Ordinary Boys at Gramps

By June 11, 2015 In the Loupe, Miami

In my experience speaking with tourists and college students, the general consensus is that Miami is a dream. With vivid and exciting nightlife and beautiful beaches, they often wonder why anyone could complain about this “Magic City”. However, locals (myself included) sometimes find themselves bored, because when you think you’ve seen it all, you find yourself asking yourself the same question every weekend: What is there to do in this dumb city?

In a recent dip out of my usual weekend routine – errands, yada yada yada – I visited Gramps, a hip, dark bar in the heart of Wynwood, to see my favorite The Smiths and Morrissey cover band, Ordinary Boys (and, admittedly, the only one I’m aware of). As someone who wishes they were alive during the 80s but was born too late, seeing them is always a treat for me. Unfortunately my dreams of a Smiths reunion have been crushed by former frontman Morrissey, but when my sister introduced me to Ordinary Boys a about a year ago, I was extremely happy. The band does a wonderful job of covering everyone’s favorite Smiths and Morrissey tracks as well as the hidden gems some of us forget.

When they performed at Gramps a couple of weeks ago for Morrissey’s birthday celebration, it was a packed Friday night. Gramps is interesting because there is an indoor bar, a smaller back room (with another bar) and a larger outdoor area decked out with white Christmas lights, picnic tables, a third bar, and a DJ spinning groovy jams. The bar was filled with interesting people from all corners of Miami. One of the most fascinating people I saw was a tall, thin man wearing a headband and a half-open short-sleeve button down shirt. He was dancing in the most wild yet graceful way. I wished I could dance like that, but then I remembered I’m about as coordinated as a a two-year-old.

Ordinary Boys performed in the smaller, more intimate room behind the indoor bar at Gramps. The crowd was especially hyped up and rowdy. As soon as the band occupied the stage, two guys started yelling song requests. Hearing “THERE IS A LIGHT THAT NEVER GOES OUT!” and “UNHAPPY BIRTHDAY!!!!” after every song was both hilarious and terrifying. O-Boys started with “Bigmouth Strikes Again”, and the crowd started dancing, singing, swaying, and cheering in approval.  They went on to play a fantastic set with songs like “Headmaster Ritual”, “Last of the Famous International Playboys”, and “This Charming Man”.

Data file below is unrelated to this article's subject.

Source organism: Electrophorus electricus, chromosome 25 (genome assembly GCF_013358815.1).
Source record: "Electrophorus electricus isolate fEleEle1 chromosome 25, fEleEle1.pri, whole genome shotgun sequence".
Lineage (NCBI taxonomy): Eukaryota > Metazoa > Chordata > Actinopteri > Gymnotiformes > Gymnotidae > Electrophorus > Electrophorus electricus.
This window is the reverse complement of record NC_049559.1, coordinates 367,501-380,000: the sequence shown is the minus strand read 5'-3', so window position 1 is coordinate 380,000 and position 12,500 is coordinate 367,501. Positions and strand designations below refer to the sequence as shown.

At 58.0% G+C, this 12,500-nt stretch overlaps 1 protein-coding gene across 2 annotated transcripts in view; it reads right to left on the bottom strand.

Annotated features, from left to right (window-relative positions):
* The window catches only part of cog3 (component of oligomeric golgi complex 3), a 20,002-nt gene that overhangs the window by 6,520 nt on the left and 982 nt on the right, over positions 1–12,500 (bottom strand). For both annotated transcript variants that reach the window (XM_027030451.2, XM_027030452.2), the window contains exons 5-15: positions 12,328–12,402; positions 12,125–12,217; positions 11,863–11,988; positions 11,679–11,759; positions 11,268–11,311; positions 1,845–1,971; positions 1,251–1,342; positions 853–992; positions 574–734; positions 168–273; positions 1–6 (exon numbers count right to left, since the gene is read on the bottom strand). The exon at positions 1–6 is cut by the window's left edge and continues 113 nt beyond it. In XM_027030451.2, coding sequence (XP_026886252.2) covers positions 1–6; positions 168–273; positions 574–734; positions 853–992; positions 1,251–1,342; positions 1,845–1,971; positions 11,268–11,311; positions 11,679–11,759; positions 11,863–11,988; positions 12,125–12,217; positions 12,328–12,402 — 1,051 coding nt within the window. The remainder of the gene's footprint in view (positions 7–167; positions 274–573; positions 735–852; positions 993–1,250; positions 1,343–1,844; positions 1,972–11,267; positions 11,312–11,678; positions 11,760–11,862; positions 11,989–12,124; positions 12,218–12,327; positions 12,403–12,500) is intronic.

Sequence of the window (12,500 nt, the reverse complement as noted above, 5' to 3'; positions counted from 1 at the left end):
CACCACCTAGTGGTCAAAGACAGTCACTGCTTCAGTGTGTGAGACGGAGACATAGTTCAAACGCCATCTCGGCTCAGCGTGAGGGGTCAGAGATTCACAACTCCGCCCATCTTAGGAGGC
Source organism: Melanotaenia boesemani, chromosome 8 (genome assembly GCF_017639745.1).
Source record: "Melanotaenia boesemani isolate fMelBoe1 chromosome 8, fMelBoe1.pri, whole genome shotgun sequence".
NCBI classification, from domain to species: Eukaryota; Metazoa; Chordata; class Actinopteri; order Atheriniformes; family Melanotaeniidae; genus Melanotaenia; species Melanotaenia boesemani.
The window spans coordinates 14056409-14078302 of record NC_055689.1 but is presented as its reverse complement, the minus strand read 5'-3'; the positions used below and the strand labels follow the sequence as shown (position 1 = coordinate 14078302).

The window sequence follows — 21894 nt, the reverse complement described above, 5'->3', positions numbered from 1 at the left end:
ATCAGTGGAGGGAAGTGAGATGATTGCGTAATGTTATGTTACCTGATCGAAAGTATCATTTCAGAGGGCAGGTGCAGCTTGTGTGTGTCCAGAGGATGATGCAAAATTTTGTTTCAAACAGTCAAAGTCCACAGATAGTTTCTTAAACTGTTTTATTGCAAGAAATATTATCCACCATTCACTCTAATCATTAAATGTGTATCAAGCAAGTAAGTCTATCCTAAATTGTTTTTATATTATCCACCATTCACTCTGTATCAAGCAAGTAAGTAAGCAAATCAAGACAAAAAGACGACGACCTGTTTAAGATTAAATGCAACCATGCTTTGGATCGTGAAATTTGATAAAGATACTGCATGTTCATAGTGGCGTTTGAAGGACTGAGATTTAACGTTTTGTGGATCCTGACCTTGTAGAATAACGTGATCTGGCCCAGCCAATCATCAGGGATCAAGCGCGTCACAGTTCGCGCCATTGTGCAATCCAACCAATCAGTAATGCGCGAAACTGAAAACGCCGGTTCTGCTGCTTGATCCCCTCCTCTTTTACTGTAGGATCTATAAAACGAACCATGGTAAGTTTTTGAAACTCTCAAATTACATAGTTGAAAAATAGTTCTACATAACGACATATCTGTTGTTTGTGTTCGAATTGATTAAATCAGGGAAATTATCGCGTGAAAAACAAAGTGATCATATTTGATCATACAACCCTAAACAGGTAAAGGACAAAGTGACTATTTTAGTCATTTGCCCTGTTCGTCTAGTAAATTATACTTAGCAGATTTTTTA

Vocalist AJ Navarrete (right) prepares the crowd for another song with bassist George Rodriguez (left).


Guitarist Byron Lopez focuses on all the essential guitar riffs.

During the first few seconds of most songs I looked back at my friend and said, “Oh my god… I love this one.” It’s both strange and satisfying to feel like the happiest sad person (or the saddest happy person) in the world when you listen to The Smiths and Morrissey’s music. There’s nothing quite like songs full of heart-wrenching lyrics to make you want to dance (and cry). The band closed with “Still Ill”, which the crowd truly loved. Earlier in the show, vocalist AJ Navarrete announced that it was drummer Jose Garcia’s last show, and despite the sadness of the end of an era, he played with the same amount of energy and gusto as if they were performing in an arena with thousands of people.

It was an awesome show from start to finish. If you love The Smiths or Morrissey (or both) haven’t seen Ordinary Boys, I highly recommend checking them out. Their next show is on Saturday, June 27th at 10pm at Railroad Blues. If you haven’t been to Gramps, it’s a really cool place that has a packed weekly schedule of alternative events such as trivia nights and karaoke nights, so go on! Have a great weekend. You deserve it.


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About Nicole

Nicole is a junior at the University of Miami, pursuing her deepest interests by majoring in Creative Advertising. She is currently involved in WVUM 90.5 FM where she is a radio DJ on two weekly shows, Campus Affairs Director, and a website contributor. Her love for culture and music grew as she did in South Florida's hub for diversity. As a Miami native, she is both familiar with the local scene and expanding her ventures around the city. She loves concerts, milkshakes, dancing, reading, communicating, volunteering, and trying new things. Listen to her live on the radio on Thursdays at 9am and Wednesdays at 2pm on WVUM 90.5 FM. Follow her on Twitter @nicolemspencer_ And read her bi-weekly feature In the Loupe, duh!

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